It surprised many that Town Manager Yoshi Manale resigned after just a few months. But it isn’t that surprising.
Brattleboro is unusual. For a small town, there is a tremendous amount of media. Two newspapers, three radio stations, citizen journalists, and others pay close attention to what goes on in town government. Add in social media, discussions in offices, and conversations on the street and you end up with a rather active core population that follow the details of town government.
There are big cities with less coverage of their municipal governments and fewer news outlets. And big city news is often dominated by crimes, fires, and other distractions, making municipal news a smaller piece of the overall newscast or front page headlines.
Brattleboro’s crimes and fires are thankfully few. The result is excess attention focused on the selectboard and Town Manager.
As I’ve said before, it’s the Selectboard Show, a never-ending soap opera that plays out for the people who live here.
The stars of the show are board members and town staff, with a leading role given to the Town Manager. Citizens and consultants are brought in for occasional guest spots, and like Saturday Night Live, the cast is expected to roll over every once in a while and new faces appear to keep things fresh.
Everything is done in a fishbowl, as it should be with open government, but Brattleboro has the addition of citizens who are quite active. They go to meetings, talk back, send letters to the editor, make calls, send emails, and stop you on the street to let you know what they are thinking.
If you like being in the spotlight, enjoy attention, and can make town government your life, you might really enjoy this arrangement. This is a job for someone who enjoys policy and politics.
If, however, you are more of a policy-only person who steers clear of the spotlight and just wants to get things done, this job might not be for you.
I don’t know for certain, but I think this is where we find ourselves right now. I’m guessing that Yoshi was more interested in policy than politics, and that the intense spotlight that gets aimed at you in Brattleboro was a bit too much. Decisions that might have been easier to make in a larger location were more visible here.
Brattleboro, meaning all of us, micromanages town government. We smile and exchange pleasantries, but also watch closely and swoop when there is a perceived slight. We are all armchair town managers to a degree.
A small town doesn’t offer the insulation from criticism that a larger location might offer. A few layers of bureaucracy can provide some civil servants with a buffer that allows them to both hear from the public but also work without them hovering over a shoulder.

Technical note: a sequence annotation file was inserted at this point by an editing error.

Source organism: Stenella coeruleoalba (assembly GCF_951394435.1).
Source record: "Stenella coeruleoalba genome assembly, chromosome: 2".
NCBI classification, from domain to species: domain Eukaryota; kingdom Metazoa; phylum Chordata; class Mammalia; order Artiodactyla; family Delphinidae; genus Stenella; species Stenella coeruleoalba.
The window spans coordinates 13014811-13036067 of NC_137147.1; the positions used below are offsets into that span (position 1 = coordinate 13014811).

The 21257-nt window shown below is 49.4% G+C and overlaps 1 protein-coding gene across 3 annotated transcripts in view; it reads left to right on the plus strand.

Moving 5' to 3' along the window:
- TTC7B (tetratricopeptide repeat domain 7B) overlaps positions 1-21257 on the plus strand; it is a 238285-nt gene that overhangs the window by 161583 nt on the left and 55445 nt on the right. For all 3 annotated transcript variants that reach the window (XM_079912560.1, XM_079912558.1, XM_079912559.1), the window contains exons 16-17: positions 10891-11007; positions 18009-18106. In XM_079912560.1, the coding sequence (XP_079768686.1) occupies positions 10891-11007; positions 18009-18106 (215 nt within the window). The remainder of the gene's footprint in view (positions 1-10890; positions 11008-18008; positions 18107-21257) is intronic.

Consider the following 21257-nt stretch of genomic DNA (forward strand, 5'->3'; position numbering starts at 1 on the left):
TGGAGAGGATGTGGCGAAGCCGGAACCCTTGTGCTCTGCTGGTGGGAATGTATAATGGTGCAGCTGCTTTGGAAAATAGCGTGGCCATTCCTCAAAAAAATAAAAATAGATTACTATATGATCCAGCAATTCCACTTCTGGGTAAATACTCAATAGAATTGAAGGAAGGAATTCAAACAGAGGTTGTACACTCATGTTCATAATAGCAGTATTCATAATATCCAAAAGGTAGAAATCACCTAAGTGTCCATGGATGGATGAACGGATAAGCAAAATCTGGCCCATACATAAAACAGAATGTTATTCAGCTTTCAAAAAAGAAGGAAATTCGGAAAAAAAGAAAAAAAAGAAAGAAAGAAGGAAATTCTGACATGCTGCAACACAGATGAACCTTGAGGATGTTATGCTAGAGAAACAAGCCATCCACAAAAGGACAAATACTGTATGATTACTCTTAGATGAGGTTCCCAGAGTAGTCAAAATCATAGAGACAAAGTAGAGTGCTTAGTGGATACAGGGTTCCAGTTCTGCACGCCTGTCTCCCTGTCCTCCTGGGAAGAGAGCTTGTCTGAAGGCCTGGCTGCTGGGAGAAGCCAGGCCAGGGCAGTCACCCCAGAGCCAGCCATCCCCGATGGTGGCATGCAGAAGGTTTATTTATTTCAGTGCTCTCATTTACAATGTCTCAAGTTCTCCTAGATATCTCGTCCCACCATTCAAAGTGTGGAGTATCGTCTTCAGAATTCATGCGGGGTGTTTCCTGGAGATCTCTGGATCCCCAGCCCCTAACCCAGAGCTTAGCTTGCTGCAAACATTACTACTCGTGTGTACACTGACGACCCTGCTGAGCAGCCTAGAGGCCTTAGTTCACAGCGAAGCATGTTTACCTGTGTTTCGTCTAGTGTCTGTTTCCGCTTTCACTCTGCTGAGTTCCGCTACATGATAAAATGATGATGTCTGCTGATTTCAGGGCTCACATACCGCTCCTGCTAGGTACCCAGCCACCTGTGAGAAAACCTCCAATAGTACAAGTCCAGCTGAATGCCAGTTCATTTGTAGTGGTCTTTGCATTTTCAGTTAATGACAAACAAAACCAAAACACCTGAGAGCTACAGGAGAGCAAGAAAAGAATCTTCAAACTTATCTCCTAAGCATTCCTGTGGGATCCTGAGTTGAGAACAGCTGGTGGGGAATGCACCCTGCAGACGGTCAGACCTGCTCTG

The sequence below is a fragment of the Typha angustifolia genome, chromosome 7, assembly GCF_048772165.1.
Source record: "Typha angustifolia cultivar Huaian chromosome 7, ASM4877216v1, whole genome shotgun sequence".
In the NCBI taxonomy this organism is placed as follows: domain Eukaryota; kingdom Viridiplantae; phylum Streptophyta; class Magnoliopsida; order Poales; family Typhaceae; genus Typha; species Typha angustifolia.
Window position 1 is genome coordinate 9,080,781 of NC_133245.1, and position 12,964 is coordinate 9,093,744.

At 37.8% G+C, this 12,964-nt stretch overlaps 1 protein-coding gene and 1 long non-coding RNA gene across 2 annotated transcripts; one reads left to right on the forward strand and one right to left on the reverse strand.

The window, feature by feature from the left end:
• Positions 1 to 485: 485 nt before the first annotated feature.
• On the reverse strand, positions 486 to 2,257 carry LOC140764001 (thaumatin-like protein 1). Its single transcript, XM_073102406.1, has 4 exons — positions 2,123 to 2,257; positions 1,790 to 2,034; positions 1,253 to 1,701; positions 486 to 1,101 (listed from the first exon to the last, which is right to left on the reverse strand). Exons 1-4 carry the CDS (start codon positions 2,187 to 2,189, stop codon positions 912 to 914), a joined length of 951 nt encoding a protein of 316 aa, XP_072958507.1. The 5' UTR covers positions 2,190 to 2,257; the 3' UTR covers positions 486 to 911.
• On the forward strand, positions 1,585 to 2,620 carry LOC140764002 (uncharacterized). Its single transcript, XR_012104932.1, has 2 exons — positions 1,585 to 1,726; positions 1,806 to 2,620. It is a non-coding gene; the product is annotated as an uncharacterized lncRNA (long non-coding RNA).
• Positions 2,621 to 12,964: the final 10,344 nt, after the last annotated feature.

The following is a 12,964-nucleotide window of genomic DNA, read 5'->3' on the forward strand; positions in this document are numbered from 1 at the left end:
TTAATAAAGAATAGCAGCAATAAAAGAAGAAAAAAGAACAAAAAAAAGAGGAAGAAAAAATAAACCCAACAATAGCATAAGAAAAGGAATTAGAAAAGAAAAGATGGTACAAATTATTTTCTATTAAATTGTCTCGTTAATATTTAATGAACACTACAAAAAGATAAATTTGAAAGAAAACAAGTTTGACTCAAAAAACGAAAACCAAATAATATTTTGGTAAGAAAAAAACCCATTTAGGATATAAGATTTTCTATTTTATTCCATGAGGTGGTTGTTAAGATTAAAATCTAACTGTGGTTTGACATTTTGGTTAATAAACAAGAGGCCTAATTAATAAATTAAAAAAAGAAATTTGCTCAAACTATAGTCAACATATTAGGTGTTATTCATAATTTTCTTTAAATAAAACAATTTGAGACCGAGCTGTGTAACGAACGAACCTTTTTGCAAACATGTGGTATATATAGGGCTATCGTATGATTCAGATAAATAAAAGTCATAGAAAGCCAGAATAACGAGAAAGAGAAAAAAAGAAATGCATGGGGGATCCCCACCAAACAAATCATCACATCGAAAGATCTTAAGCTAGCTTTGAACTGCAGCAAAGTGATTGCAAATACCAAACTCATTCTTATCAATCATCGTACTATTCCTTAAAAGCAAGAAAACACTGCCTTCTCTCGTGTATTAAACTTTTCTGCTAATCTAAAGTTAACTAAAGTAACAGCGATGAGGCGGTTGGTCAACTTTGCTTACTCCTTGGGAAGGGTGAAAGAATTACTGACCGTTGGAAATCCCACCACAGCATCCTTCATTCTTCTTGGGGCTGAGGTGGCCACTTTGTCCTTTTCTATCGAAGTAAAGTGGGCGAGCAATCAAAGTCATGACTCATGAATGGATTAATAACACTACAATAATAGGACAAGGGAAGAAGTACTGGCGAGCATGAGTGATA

In Brattleboro, town government officials are exposed to rather direct involvement from the citizenry. And citizens of Brattleboro rightfully feel that they are a part of town government. Citizens feel like they are on the municipal team, and that their input is valued. Many in town have had family working for the town. When people don’t feel respected or included, Brattleboro has problems.
In Brattleboro, the Town Manager is directed by the selectboard. They tell him and town staff what to do. But the Town Manager can end up taking the heat on behalf of the board. Citizens that have been less than thrilled with this board’s ability to respond to emails or take comments might decide to go direct to the top with complaints and concerns.
I give Yoshi credit for recognizing that he wasn’t the right fit and quickly letting the board know. He could have continued along with a bubbling resentment or annoyance. Instead, he did the hard thing and spoke up quickly, saving everyone a drawn-out process. It’s not what anyone wanted, but ripping the proverbial bandaid off is probably the right way to move on.
What should happen before jumping into a new search would be some information and explanation. The board needs to explain their errors in hiring and giving direction. The brief statement issued by the Chair isn’t quite enough, given the circumstances.
It is too bad that the spotlight Brattleboro shines on town government wasn’t fully conveyed during the hiring process, though. It would have saved everyone time and money.
The Selectboard Show will be casting for a new lead – someone who enjoys the spotlight of politics as well as the policy. And the show has been renewed for another season. ; )